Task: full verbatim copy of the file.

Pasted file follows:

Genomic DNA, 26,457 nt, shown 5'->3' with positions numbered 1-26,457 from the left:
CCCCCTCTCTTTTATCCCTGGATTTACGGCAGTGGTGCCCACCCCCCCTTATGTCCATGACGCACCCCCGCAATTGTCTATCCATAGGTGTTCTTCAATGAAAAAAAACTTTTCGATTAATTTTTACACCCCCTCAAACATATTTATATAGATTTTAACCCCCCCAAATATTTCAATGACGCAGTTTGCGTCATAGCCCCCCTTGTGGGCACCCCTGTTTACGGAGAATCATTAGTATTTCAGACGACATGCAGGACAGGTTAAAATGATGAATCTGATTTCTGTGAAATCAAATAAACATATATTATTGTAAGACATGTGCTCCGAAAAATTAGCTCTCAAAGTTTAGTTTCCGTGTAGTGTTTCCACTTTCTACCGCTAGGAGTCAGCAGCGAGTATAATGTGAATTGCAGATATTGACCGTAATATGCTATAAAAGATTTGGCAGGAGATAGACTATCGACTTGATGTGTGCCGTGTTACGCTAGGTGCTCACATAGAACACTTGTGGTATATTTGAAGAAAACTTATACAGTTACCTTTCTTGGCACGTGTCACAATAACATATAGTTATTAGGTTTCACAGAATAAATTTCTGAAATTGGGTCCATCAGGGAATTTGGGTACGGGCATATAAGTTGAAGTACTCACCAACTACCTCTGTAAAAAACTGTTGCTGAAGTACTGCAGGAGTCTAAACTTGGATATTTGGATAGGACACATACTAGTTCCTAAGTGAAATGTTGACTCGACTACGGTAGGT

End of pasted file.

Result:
Genomic DNA, 26,457 nt, shown 5'->3' with positions numbered 1-26,457 from the left:
CCCCCTCTCTTTTATCCCTGGATTTACGGCAGTGGTGCCCACCCCCCCTTATGTCCATGACGCACCCCCGCAATTGTCTATCCATAGGTGTTCTTCAATGAAAAAAAACTTTTCGATTAATTTTTACACCCCCTCAAACATATTTATATAGATTTTAACCCCCCCAAATATTTCAATGACGCAGTTTGCGTCATAGCCCCCCTTGTGGGCACCCCTGTTTACGGAGAATCATTAGTATTTCAGACGACATGCAGGACAGGTTAAAATGATGAATCTGATTTCTGTGAAATCAAATAAACATATATTATTGTAAGACATGTGCTCCGAAAAATTAGCTCTCAAAGTTTAGTTTCCGTGTAGTGTTTCCACTTTCTACCGCTAGGAGTCAGCAGCGAGTATAATGTGAATTGCAGATATTGACCGTAATATGCTATAAAAGATTTGGCAGGAGATAGACTATCGACTTGATGTGTGCCGTGTTACGCTAGGTGCTCACATAGAACACTTGTGGTATATTTGAAGAAAACTTATACAGTTACCTTTCTTGGCACGTGTCACAATAACATATAGTTATTAGGTTTCACAGAATAAATTTCTGAAATTGGGTCCATCAGGGAATTTGGGTACGGGCATATAAGTTGAAGTACTCACCAACTACCTCTGTAAAAAACTGTTGCTGAAGTACTGCAGGAGTCTAAACTTGGATATTTGGATAGGACACATACTAGTTCCTAAGTGAAATGTTGACTCGACTACGGTAGGT